The days of a casual relationship with your nominated transport manager are long gone. Traffic Commissioners can and do take action against transport managers who are not fulfilling their statutory duties.
It is now nearly a year since Traffic Commissioners were able to make a direct finding against transport managers and a few cases have now been appealed to the Upper Tribunal. In one recent case, the Tribunal upheld a decision that the transport manager’s conduct was unprofessional. There was no formal arrangement as to how the transport manager would be paid and it appeared that he was not working the amount of hours set down in the TM1 form. It transpired that the transport manager had falsely claimed on the application form that he would only be working as transport manager for the applicant, when this was not the case. The Deputy Traffic Commissioner stated that the application form to approve the transport manager contains a declaration every bit as important as the promises made for an application for an operator’s licence. In this case that declaration had been ignored by both the operator and the transport manager.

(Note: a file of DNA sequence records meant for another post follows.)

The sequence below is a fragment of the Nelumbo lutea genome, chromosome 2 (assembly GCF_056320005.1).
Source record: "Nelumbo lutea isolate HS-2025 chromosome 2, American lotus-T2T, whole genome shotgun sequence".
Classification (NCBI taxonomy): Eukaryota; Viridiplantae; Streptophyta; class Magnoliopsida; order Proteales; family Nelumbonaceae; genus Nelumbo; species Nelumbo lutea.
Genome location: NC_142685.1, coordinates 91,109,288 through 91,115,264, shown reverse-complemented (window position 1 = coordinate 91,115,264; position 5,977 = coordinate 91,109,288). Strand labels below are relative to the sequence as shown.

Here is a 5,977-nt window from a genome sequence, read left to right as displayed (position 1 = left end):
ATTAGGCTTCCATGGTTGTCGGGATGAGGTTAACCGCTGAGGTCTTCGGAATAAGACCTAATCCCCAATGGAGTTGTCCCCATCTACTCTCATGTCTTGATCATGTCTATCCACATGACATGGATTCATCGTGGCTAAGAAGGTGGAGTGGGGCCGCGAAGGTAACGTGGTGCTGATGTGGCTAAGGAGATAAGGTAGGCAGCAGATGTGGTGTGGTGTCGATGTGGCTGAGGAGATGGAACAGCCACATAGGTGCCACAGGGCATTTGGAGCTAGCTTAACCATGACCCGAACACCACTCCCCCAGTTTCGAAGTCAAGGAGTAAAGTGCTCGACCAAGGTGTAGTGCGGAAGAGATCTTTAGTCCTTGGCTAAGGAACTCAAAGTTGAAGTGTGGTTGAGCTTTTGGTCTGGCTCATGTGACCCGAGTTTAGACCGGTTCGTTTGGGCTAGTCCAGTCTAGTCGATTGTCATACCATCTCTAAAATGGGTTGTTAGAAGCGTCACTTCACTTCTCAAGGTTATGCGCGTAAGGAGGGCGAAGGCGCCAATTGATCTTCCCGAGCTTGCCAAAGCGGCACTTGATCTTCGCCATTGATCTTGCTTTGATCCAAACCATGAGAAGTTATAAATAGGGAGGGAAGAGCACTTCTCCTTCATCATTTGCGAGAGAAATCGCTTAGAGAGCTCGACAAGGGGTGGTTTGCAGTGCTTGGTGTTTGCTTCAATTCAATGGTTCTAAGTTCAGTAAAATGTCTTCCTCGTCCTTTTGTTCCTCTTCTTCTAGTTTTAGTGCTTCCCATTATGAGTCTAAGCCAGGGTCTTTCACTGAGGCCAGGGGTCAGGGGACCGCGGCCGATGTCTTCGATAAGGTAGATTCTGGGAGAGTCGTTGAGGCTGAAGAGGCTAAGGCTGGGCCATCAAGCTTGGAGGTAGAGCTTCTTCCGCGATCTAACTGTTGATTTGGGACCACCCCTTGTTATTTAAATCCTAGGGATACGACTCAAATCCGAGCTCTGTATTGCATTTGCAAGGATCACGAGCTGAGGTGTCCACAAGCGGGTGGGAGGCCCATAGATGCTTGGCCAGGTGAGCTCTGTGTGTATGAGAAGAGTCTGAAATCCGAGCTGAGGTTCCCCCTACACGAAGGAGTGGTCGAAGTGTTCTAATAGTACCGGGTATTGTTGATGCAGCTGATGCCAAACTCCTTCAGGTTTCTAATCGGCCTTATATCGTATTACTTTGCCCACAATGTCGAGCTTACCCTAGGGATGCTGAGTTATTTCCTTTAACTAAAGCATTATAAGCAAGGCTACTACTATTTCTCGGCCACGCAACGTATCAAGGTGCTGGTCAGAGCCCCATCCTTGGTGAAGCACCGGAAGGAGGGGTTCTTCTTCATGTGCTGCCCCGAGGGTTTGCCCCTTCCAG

The Deputy Traffic Commissioner emphasised that both parties should be perfectly clear as to what is expected of them. If either the operator or the transport manager is not clear, then seek qualified legal advice. Get it wrong and both of you will be facing a public inquiry, where not only the operator but also the transport manager, should expect to face probing questioning from the Traffic Commissioner.